Backing off is the fastest way to handle being throttled because SharePoint Online continues to log resource usage while a user is being throttled. In other words, aggressive retries work against you because even though the calls fail, they still accrue against your usage limits. The faster you back off, the faster you'll stop exceeding usage limits. 

GitHub CSOM code samples: SharePoint Online Throttling

Before you run this code sample:
  • Open Program.cs and enter the following information in the Main method:
    • Your Office 365 Developer account credentials.
    • The URL of your Office 365 Developer Site.
    • The name of a test document library on your Office 365 Developer Site.
  • If you receive an error stating that the App.Config file is invalid, go to Solution Explorer, right click App.config, and choose Exclude From Project.
Core.Throttling runs as a console application using a user-only authorization policy, which means this code sample uses the permissions of the current user. In the Main method in Program.cs, a while loop repeatedly creates new folders in the test document library. A call is then made to ctx.ExecuteQueryWithExponentialRetry, which uses CSOM to perform the ExecuteQuery method. ExecuteQueryWithExponentialRetry is an extension method on the ClientContext object, and is defined in ClientContextExtension.cs.
If SharePoint Online throttles the ExecuteQuery statement, ExecuteQueryWithIncrementalRetry starts the incremental back off technique by:
  • Catching a WebException and checking the HttpWebResponse.StatusCode. If SharePoint Online throttled the ExecuteQuery statement, the HttpWebResponse.StatusCode is 429.
  • The current thread is suspended for the period specified in backoffInterval.
  • When the current thread resumes, the backoffInterval is doubled and the number of retries performed ( retryAttempts ) is incremented. By doubling backoffInterval your code suspends activity for a longer period of time before retrying the code that was throttled by SharePoint Online.
  • The process is repeated until either the ExecuteQuery statement is successful, or the number of allowed retries ( retryCount ) is exceeded.

CSOM Code sample: Incremental back off and retry (calls ExecuteQueryWithIncrementalRetry method, later in this article)

using (var ctx = new ClientContext(serverUrl))
{
//Provide account and pwd for connecting to the source
var passWord = new SecureString();
foreach (char c in password.ToCharArray()) passWord.AppendChar(c);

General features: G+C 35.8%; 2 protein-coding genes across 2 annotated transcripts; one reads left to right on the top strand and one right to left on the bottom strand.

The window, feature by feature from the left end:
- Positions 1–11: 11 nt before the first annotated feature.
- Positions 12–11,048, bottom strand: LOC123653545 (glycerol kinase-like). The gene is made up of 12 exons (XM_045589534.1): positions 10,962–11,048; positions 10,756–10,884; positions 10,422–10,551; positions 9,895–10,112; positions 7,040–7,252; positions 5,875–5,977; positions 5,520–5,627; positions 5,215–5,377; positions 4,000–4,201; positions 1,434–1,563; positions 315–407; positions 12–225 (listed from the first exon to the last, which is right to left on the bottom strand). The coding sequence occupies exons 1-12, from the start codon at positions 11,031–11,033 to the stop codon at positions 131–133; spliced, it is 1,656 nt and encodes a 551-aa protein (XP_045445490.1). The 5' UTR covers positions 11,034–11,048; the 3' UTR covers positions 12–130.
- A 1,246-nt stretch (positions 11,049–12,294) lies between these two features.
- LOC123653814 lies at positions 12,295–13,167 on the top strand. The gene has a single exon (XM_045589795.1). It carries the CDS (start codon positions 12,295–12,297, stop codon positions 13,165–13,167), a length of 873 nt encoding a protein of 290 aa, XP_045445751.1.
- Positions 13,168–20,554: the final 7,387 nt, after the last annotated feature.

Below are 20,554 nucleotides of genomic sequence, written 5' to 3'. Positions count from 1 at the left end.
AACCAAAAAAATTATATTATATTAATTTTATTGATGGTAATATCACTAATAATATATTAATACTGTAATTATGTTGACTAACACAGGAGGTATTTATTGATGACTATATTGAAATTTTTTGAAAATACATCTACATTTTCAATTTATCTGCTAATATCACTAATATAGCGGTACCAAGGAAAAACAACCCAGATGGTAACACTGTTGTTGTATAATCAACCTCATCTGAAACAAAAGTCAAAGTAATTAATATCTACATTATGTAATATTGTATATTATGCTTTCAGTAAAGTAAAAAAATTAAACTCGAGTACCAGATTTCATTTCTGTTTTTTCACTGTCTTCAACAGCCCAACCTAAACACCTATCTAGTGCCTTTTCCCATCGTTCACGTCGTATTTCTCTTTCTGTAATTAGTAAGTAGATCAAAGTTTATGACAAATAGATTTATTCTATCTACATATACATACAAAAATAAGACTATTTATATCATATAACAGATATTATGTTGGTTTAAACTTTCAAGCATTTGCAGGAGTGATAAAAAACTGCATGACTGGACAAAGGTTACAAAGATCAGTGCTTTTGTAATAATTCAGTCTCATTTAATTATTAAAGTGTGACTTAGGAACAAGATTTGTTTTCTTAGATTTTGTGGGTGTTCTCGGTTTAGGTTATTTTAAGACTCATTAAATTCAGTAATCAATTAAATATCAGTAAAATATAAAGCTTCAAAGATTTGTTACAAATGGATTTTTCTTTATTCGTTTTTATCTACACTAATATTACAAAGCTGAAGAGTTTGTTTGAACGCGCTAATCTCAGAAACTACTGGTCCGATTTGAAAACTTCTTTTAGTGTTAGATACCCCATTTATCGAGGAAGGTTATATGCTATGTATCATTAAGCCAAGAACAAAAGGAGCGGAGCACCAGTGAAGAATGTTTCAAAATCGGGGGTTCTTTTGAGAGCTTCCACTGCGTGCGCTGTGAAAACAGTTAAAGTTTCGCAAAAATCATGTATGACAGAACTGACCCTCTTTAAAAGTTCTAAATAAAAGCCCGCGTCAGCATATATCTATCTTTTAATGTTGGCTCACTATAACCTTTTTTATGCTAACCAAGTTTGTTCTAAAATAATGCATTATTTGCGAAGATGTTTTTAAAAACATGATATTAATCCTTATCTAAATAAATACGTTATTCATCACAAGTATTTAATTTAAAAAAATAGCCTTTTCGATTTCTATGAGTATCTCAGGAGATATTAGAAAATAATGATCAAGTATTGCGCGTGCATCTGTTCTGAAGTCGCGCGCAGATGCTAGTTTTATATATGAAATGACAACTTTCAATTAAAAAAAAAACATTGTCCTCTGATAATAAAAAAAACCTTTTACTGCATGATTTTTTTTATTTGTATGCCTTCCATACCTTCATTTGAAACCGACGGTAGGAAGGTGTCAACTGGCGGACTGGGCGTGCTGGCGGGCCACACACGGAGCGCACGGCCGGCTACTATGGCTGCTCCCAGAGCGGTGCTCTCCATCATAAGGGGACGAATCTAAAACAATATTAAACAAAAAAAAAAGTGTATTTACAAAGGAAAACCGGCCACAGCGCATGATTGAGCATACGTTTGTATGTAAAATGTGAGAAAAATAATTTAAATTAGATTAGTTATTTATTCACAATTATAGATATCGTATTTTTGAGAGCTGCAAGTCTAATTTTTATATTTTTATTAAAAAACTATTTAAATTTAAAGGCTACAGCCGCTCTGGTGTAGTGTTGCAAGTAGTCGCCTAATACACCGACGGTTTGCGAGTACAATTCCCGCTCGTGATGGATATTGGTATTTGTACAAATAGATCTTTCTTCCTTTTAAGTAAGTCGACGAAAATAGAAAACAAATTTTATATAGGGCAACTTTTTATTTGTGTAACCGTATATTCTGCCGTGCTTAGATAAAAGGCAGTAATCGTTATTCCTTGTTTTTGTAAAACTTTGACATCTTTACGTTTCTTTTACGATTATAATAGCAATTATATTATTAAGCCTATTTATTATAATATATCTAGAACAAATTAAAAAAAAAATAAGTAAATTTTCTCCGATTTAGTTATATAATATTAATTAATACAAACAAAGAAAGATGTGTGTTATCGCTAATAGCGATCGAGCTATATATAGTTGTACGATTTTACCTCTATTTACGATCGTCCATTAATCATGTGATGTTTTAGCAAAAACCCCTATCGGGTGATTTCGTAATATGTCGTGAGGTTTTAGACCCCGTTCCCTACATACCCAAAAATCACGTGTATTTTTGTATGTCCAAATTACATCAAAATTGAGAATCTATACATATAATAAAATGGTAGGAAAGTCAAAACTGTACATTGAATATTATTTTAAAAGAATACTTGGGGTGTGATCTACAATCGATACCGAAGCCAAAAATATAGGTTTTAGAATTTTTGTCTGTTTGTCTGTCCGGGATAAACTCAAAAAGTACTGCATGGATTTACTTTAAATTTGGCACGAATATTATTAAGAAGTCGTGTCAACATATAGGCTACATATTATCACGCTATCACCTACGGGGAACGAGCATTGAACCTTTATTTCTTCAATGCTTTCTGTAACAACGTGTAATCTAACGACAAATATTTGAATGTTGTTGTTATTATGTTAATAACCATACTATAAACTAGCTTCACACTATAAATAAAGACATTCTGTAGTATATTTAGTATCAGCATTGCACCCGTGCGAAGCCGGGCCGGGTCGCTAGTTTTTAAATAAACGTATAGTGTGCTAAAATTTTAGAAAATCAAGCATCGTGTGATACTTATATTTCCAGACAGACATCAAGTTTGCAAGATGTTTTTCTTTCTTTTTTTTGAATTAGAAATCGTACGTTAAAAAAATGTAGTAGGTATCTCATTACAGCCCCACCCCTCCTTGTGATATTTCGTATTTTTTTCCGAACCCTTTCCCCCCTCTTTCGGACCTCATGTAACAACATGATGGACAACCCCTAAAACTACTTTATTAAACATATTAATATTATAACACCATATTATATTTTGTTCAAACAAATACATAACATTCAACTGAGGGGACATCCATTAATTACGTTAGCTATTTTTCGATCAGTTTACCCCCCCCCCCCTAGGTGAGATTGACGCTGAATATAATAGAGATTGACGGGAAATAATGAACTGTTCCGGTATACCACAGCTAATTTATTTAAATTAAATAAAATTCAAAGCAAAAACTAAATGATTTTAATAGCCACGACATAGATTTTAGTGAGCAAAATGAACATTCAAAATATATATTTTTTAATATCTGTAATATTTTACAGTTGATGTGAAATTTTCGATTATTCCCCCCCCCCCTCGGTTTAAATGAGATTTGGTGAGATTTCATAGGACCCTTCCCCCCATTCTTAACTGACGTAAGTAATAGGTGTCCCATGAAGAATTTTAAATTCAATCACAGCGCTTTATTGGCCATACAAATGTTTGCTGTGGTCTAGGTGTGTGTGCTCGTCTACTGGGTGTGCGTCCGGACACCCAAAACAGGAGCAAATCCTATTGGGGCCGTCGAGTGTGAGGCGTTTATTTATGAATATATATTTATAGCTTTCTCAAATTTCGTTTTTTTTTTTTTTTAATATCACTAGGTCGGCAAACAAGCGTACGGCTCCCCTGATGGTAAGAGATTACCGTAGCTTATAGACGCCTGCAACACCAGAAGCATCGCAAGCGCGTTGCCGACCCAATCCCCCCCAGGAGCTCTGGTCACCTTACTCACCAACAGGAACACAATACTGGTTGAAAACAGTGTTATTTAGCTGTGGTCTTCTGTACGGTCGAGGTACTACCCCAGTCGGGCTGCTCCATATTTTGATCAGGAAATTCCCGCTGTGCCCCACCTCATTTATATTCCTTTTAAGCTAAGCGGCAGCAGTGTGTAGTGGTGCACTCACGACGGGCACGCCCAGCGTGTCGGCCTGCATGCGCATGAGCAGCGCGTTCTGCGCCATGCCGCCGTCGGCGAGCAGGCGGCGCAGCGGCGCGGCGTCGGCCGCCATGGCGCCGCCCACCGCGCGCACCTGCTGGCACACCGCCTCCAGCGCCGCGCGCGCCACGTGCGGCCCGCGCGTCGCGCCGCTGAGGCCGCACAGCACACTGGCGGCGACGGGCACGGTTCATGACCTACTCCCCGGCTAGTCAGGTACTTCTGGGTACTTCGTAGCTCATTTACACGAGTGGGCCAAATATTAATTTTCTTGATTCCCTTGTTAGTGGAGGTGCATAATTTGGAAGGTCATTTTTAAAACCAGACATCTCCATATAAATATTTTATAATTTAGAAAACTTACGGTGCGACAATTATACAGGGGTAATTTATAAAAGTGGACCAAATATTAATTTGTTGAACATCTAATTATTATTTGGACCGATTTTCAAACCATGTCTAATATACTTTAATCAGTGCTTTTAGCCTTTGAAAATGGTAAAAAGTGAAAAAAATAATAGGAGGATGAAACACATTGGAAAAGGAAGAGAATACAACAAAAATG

ctx.Credentials = new SharePointOnlineCredentials(login, passWord);
try
{
int number = 0;
// This loop will be executed 1000 times, which will cause throttling to occur
while (number < 1000)
{
// Try to create new folder based on Ticks to the given list as an example process
var folder = ctx.Site.RootWeb.GetFolderByServerRelativeUrl(listUrlName);
ctx.Load(folder);
folder = folder.Folders.Add(DateTime.Now.Ticks.ToString());
// Extension method for executing query with throttling checks
ctx.ExecuteQueryWithIncrementalRetry(5, 30000); //5 retries, with a base delay of 30 secs.
// Status indication for execution.
Console.WriteLine("CSOM request successful.");
// For loop handling.
number = number + 1;
}
}
catch (MaximumRetryAttemptedException mex)
{
// Exception handling for the Maximum Retry Attempted
Console.WriteLine(mex.Message);
}
}

CSOM Code sample: ExecuteQueryWithIncrementalRetry method

public static void ExecuteQueryWithIncrementalRetry(this ClientContext context, 
int retryCount, int delay)
        {
            int retryAttempts = 0;
            int backoffInterval = delay;
            if (retryCount <= 0)
                throw new ArgumentException("Provide a retry count greater than zero.");
           if (delay <= 0)
                throw new ArgumentException("Provide a delay greater than zero.");
           while (retryAttempts < retryCount)
            {
                try
                {
                    context.ExecuteQuery();
                    return;
                }
                catch (WebException wex)
                {
                    var response = wex.Response as HttpWebResponse;
                    if (response != null &amp;&amp; response.StatusCode == (HttpStatusCode)429)
                    {
                        Console.WriteLine(string.Format("CSOM request exceeded usage limits. 
Sleeping for {0}
 seconds before retrying.", backoffInterval));
                        //Add delay.